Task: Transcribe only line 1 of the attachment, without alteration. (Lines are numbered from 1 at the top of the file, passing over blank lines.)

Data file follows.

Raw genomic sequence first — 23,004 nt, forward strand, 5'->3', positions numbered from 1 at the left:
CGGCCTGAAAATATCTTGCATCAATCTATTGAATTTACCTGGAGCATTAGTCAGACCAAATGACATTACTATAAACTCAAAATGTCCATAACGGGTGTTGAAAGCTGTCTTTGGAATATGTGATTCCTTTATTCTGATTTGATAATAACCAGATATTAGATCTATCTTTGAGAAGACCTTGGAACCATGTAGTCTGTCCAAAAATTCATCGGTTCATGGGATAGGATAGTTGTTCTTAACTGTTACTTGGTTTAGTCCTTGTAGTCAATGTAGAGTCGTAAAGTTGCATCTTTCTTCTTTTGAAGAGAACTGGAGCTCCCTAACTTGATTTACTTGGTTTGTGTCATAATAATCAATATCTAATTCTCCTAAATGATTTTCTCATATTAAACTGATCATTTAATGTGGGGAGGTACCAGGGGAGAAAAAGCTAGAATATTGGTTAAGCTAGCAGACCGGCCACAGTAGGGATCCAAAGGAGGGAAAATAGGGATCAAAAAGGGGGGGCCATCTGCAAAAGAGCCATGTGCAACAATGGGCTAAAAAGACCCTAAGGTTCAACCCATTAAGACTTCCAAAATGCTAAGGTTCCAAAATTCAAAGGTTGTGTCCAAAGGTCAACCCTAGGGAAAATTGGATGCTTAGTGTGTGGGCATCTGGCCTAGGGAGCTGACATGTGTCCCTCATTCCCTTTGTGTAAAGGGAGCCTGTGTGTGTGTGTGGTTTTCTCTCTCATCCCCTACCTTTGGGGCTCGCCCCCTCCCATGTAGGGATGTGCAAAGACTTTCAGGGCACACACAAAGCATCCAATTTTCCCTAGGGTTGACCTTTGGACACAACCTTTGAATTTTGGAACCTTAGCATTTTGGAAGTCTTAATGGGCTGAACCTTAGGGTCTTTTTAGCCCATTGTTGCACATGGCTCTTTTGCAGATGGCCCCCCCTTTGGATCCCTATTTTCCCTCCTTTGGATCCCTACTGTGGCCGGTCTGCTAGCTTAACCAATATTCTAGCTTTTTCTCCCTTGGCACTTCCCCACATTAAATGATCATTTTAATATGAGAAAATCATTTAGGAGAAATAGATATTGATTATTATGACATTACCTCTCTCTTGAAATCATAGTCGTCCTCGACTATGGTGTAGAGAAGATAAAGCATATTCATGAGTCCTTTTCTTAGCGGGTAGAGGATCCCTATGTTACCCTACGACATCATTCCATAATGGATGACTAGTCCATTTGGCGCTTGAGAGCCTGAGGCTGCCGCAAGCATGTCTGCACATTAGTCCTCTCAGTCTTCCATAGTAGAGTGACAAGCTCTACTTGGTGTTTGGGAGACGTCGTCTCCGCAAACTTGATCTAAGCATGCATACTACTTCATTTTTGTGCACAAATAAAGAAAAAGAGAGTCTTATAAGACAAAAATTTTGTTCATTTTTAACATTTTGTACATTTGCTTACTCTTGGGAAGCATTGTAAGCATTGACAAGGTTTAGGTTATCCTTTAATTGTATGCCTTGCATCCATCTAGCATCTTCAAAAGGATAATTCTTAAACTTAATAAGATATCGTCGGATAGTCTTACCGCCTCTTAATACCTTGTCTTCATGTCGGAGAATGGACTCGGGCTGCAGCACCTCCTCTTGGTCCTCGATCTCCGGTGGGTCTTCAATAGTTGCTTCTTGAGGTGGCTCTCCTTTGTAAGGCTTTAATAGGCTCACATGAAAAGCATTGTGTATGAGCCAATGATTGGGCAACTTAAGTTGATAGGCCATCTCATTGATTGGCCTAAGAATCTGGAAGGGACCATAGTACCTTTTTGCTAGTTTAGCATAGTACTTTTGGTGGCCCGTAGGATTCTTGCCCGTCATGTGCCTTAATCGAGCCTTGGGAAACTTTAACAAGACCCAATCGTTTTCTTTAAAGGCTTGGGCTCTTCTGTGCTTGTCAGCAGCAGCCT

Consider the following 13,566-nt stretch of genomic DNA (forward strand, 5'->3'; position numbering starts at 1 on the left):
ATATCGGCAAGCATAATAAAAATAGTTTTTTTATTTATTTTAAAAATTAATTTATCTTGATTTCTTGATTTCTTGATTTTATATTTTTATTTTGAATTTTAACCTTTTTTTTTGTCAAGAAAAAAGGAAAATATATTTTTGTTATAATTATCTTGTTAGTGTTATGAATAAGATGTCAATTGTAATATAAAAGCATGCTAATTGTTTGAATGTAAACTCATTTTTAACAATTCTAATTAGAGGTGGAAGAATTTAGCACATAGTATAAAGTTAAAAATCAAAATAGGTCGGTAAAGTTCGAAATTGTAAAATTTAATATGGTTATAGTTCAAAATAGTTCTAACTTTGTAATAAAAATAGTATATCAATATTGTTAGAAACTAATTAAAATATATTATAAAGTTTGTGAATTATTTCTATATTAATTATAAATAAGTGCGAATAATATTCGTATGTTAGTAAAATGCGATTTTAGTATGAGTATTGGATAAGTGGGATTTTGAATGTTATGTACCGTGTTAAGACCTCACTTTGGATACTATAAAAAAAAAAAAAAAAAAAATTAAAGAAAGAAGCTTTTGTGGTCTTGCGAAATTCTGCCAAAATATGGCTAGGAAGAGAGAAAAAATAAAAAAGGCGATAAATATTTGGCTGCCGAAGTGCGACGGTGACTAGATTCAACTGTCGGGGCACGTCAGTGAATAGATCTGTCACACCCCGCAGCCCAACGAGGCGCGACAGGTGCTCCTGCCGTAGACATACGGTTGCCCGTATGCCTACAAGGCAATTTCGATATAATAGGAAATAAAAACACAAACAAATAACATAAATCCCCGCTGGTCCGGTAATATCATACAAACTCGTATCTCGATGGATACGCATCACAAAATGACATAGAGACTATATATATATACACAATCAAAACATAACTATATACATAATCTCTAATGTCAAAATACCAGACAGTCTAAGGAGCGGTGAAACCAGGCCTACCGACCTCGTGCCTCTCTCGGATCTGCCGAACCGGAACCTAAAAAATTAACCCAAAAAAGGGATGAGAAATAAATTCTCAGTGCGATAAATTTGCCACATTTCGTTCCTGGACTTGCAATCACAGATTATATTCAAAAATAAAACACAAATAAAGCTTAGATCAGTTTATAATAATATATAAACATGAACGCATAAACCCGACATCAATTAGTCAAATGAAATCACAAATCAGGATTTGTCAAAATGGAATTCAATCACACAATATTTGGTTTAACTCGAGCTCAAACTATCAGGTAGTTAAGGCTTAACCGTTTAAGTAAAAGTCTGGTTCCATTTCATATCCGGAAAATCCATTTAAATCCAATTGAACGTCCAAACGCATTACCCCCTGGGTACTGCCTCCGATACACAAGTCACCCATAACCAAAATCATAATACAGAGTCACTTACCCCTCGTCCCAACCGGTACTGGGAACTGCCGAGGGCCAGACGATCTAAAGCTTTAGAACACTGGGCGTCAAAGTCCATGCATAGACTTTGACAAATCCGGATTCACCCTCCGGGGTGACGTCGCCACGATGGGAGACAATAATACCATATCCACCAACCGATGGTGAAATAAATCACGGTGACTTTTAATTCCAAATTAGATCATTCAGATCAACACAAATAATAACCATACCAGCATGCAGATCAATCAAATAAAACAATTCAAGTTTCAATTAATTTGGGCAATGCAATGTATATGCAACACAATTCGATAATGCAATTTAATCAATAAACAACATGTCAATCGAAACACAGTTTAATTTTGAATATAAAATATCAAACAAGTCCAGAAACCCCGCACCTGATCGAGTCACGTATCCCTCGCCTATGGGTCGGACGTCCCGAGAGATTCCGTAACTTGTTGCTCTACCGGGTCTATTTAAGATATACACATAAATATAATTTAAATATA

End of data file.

Raw genomic sequence first — 23,004 nt, forward strand, 5'->3', positions numbered from 1 at the left: